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How to Grow Niagara Grape Vines

By Elton Dunn ; Updated September 21, 2017
This trellis system works well for Niagara grapes.

Developed in New York in 1882, the Niagara grape was derived from vinifera and labrusca strains and is adapted well to the northeastern climate. Niagara grapes ripen in mid to late autumn and work well in juices and wines or for eating as table grapes. The Niagara grape tastes both sweet and tart, with a tart skin and tart center but sweet flesh near the skin. It can withstand cold winter temperatures up to -10 F.

Wait until the early spring to prepare the soil for planting. Choose a full sun location where you will be able to set up a trellis system for the grape vine.

Drive two wooden stakes into the ground, making sure they are at least 6 inches underground. Leave 4 feet of space between the stakes. At 2 feet above the ground and 4 feet above the ground, run a wire between the two stakes. Tie the wire off at each end. This will be your grape vine trellis.

Turn over the soil where you plan to plant the grape vine, and remove any weeds or rocks. Dig a hole that's twice as wide and just as deep as your grape vine's root ball.

Remove your Niagara grape transplant from its container. Place the vine in the hole so its roots are spread out in the soil. Then fill in the hole with soil. Water the newly planted grape vine until the ground becomes saturated and the soil compresses around the base of the plant.

Prune away any suckers that grow off the base of the grape vine just after planting, using your anvil pruners. Choose the most powerful shoot and trim away all other shoots. This will help train your grape vine for the second season. After this, allow your grape vine to grow until spring of the next year.

Sprinkle 8 oz. of 10-10-10 fertilizer around the base of your Niagara grape vine one week after planting, then water the ground to work the fertilizer in.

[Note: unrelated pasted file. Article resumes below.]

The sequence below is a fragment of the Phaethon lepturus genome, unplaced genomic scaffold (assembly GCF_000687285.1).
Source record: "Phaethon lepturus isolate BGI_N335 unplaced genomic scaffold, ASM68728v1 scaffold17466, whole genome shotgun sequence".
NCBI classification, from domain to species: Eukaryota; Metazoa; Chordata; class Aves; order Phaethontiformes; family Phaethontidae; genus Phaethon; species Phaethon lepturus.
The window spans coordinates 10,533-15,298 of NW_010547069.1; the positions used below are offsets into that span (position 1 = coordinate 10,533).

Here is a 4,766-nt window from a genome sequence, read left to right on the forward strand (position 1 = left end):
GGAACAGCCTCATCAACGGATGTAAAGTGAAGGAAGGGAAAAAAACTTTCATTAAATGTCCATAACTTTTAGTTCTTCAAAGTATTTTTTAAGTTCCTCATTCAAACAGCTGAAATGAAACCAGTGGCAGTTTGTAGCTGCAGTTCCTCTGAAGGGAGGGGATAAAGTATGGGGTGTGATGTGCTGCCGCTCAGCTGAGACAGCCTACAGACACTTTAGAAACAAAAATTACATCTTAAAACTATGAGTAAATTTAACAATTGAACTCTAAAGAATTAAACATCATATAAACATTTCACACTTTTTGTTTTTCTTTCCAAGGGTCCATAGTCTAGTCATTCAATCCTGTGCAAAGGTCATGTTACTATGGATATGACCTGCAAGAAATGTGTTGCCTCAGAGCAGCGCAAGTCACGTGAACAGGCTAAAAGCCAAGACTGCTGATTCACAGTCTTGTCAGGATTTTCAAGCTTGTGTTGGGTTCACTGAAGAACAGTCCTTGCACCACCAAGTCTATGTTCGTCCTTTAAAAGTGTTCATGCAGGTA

Water the grape vine two to three times a week until the soil becomes saturated.

Prune the vine for training in early spring of the second year, once the weather has warmed to 40 F and before the vine has begun growing again. Again, remove any suckers from the trunk. Tie the main vine to the first wire, and cut the main vine back so its top reaches just above that wire. Select two offshoots and string them along the first wire so that they run parallel to the ground. Trim back these shoots so they have no more than two buds apiece. Prune off all other offshoots from the main vine.

Fertilize the vine again using 1 lb. of 10-10-10 fertilizer. Continue to water the grape vine every few days until the ground is saturated.

Harvest grapes in mid autumn.


Things You Will Need

  • 2 wooden stakes, 5-feet long
  • Wire
  • Wire cutters
  • Shovel
  • Niagara grape transplant
  • Water
  • Fertilizer, 10-10-10
  • Anvil pruners

About the Author


A successful website writer since 1998, Elton Dunn has demonstrated experience with technology, information retrieval, usability and user experience, social media, cloud computing, and small business needs. Dunn holds a degree from UCSF and formerly worked as professional chef. Dunn has ghostwritten thousands of blog posts, newsletter articles, website copy, press releases and product descriptions. He specializes in developing informational articles on topics including food, nutrition, fitness, health and pets.